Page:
Conclusion: The best bonding efficacy to enamel is still achieved by etching with phosphoric acid, following an E&R approach, while the higher etching efficacy of the GPDM-based SEA may result in equally effective bonding, provided that the enamel is bur-roughened first.
Schlagwörter: adhesion, etching, functional monomer, microtensile bond strength, TEM
Purpose: To evaluate the microtensile bond strength (µTBS) and nanoleakage (NL) of several universal adhesives to eroded dentin (ED), using etch-and-rinse (ER) or self-etch (SE) strategies, and to characterize the surface using two pH cycling models to erode dentin (citric acid and a soft drink).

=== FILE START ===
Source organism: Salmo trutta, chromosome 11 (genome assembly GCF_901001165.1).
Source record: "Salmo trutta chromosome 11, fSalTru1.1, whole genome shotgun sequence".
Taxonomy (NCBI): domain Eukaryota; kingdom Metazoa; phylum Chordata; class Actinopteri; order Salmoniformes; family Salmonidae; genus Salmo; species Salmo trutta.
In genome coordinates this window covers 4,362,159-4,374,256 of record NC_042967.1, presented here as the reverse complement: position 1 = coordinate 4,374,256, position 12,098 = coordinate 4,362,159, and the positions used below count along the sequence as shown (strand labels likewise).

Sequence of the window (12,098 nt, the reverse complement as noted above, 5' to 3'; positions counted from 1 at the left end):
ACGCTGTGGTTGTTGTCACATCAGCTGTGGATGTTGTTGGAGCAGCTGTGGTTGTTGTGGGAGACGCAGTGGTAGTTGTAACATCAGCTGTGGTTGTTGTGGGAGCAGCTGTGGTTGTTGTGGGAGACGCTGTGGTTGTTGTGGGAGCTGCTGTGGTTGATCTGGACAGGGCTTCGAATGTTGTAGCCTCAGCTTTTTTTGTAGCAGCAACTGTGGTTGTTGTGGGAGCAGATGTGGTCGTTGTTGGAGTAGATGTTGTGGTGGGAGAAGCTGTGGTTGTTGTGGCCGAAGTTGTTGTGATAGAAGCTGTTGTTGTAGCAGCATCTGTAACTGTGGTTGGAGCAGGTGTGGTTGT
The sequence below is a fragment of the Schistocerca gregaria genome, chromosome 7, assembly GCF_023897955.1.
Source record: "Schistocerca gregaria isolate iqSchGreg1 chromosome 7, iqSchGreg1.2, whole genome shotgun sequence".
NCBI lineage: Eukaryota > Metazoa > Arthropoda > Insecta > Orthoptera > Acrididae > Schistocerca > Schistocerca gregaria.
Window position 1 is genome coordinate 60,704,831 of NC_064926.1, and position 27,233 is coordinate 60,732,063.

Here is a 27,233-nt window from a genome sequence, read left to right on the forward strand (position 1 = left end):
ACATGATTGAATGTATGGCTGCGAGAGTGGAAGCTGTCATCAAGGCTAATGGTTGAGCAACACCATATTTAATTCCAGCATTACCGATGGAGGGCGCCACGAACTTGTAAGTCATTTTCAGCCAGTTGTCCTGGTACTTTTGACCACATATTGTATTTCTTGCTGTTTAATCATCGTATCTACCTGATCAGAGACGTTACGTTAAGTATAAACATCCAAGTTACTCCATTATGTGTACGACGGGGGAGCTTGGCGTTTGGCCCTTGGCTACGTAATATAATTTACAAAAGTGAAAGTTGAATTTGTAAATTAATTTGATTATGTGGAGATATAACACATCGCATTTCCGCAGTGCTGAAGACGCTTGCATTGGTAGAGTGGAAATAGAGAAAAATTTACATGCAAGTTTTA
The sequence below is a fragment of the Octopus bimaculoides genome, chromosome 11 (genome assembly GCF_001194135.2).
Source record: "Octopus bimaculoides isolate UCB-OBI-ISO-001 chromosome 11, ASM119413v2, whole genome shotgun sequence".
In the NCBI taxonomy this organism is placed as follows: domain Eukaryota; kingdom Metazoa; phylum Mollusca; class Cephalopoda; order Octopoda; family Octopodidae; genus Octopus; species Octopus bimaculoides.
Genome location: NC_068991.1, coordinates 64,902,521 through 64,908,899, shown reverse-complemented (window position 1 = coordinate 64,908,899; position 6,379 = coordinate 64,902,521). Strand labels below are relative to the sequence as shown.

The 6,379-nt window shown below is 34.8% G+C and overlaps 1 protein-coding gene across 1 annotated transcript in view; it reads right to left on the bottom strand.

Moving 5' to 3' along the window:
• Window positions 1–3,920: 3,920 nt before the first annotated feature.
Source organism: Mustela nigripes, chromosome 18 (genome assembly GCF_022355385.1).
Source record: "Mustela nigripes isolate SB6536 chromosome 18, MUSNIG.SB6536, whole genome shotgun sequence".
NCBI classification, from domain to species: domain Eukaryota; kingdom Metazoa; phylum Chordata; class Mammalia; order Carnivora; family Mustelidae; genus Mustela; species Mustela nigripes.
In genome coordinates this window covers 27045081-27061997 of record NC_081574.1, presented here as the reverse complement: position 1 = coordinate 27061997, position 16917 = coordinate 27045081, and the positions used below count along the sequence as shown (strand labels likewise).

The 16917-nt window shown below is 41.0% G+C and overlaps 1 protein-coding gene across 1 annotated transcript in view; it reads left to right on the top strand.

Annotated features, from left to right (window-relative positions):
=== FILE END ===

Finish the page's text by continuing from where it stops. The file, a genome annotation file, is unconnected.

Materials and Methods: Molars were eroded either by soft-drink or citric acid cycling, or were left untreated as control (SD). For each surface, the following adhesives were applied: 1. All-Bond Universal; 2. Ambar Universal; 3. Clearfil Universal; 4. Futurabond U; 5. One Coat 7 Universal; 6. Peak Universal Bond; 7. Prime&Bond Elect; 8. Scotchbond Universal; 9. Tetric n-bond Universal, and 10. Xeno Select. After application of the composite, specimens were sectioned into composite-dentin sticks and tested under tension (0.5 mm/min). Selected sticks from each tooth were used to assess NL. The occlusal dentin surfaces after erosive cycling were examined using SEM. Data were analyzed by three-way ANOVA and Tukey's post-hoc test (a = 0.05).
Results: In ED, there was no difference in μTBS and NL between ER and SE strategies (p > 0.61). Most μTBS and NL values obtained for ED were, respectively, lower and higher than those for SD (p < 0.01), being worse for citric acid ED (p < 0.001). Citric-acid-eroded dentin showed more enlarged tubules, with partial loss of peritubular dentin when compared to soft-drink eroded dentin.